WASHINGTON (AP) -- A House panel voted Wednesday to place a five-year moratorium on bonuses to senior executives at the Department of Veterans Affairs.
The sponsor of the proposal, Rep. Jeff Miller, Republican chairman of the House Committee on Veterans' Affairs, said the legislation was in response to media reports about various executives who received performance bonuses despite significant problems that occurred at the VA during their watch, such as the increase in the number of disability claims pending longer than 125 days.
The VA had already halted bonuses for those executives overseeing disability claims, but Miller's legislation extends the ban to other divisions within the government's second-largest department.
The VA did not respond to a request for comment, but has stressed previously that bonuses have been reduced in recent years. In 2009, the department awarded executives $3.3 million in bonuses. Last year, the amount of bonuses fell to $2.3 million. The bonuses go to career professionals and not to political appointees.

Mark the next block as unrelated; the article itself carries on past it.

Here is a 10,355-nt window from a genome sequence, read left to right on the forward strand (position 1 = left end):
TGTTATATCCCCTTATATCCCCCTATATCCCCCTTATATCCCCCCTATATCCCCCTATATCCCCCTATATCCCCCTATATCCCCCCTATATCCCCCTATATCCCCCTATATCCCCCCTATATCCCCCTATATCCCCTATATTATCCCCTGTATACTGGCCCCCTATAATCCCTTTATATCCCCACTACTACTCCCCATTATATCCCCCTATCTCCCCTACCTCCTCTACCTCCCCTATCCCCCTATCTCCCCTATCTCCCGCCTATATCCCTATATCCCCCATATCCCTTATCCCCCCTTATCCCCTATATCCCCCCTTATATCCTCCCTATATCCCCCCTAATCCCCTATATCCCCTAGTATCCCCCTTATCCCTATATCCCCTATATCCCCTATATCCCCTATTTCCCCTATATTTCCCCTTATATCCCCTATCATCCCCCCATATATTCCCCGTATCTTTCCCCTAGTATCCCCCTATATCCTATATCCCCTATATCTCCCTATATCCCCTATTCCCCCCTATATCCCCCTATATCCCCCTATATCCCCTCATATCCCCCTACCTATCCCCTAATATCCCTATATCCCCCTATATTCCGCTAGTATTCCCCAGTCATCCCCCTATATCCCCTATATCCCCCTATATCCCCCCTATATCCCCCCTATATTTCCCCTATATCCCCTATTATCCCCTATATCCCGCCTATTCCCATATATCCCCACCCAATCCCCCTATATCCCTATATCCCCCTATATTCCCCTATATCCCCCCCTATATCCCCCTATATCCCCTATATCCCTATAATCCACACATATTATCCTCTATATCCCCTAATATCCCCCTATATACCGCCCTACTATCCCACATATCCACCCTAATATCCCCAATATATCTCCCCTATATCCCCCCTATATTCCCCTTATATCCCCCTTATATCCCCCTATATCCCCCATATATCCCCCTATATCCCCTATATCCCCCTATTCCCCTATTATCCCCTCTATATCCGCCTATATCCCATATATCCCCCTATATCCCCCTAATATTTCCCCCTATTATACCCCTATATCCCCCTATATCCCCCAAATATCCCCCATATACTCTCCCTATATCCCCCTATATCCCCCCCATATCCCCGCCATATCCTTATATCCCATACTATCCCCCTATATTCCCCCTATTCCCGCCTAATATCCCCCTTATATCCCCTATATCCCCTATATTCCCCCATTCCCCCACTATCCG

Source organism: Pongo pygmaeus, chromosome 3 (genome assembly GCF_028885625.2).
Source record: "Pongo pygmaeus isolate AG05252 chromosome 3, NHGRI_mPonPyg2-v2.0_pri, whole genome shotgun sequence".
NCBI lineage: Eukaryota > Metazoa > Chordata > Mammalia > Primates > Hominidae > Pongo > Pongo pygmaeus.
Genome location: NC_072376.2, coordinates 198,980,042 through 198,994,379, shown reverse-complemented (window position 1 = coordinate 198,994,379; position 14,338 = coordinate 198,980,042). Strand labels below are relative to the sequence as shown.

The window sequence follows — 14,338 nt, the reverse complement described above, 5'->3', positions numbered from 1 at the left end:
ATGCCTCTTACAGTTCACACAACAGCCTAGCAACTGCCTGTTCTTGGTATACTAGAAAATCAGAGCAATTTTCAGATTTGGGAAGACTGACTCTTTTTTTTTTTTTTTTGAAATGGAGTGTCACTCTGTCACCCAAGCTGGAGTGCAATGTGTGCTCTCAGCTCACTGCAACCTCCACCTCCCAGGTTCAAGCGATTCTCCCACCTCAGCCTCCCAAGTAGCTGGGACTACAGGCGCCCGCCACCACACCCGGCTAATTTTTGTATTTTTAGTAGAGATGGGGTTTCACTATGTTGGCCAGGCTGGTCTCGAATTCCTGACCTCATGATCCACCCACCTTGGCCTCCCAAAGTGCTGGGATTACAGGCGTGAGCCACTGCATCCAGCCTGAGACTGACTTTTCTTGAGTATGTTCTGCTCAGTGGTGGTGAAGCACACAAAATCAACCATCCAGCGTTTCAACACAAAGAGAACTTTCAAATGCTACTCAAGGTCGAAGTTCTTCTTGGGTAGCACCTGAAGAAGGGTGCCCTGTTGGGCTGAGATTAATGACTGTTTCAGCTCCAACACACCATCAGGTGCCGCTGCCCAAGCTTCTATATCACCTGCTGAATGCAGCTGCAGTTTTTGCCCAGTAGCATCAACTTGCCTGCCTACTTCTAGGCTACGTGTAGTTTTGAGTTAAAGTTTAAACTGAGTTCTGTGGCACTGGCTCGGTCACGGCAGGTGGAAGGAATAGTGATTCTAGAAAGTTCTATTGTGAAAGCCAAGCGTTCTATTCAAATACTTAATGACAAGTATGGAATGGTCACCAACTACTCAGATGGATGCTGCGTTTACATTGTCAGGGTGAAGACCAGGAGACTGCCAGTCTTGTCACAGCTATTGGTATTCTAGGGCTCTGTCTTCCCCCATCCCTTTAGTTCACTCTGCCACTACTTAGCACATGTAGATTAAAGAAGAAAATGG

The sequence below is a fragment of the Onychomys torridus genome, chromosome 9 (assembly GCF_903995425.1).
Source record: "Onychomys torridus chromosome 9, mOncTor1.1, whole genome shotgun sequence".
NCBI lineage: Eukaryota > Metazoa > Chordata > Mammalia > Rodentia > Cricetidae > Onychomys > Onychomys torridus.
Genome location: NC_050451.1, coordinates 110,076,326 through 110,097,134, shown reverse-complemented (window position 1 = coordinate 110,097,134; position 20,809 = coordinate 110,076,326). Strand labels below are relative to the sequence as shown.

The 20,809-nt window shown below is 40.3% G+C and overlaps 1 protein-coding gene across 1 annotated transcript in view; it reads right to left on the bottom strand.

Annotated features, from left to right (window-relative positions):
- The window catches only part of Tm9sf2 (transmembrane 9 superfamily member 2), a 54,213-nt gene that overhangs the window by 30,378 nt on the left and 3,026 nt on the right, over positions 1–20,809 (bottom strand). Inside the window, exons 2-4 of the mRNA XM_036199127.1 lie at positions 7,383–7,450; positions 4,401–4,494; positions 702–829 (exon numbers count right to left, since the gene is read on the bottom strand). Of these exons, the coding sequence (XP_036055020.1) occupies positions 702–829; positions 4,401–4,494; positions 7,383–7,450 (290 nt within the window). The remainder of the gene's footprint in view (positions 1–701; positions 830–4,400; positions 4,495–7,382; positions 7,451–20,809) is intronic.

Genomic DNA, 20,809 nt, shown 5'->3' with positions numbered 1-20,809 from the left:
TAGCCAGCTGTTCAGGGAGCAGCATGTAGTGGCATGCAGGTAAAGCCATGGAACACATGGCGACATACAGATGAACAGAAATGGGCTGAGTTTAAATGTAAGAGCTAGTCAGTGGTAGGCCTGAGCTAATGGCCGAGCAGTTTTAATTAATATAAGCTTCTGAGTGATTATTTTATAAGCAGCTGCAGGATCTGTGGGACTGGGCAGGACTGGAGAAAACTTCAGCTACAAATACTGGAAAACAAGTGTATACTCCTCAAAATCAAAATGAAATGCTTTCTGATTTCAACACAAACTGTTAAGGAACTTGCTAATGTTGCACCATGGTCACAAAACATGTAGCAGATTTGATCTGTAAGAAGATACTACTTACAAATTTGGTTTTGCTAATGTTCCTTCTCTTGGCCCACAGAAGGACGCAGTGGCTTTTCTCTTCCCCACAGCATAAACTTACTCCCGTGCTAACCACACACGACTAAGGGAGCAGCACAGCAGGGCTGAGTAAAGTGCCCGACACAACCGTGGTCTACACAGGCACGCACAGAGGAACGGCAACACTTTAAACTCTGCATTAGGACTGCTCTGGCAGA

The Florida lawmaker's amendment was part of a larger bill requiring states to charge in-state tuition rates for those veterans using their Post 911 GI Bill benefits. No lawmakers spoke in opposition to the amendment.
"Until we have complete confidence that VA is holding executives accountable rather than rewarding them for their mistakes, no one should get a performance bonus. Period," Miller said in a prepared statement sent out after the vote.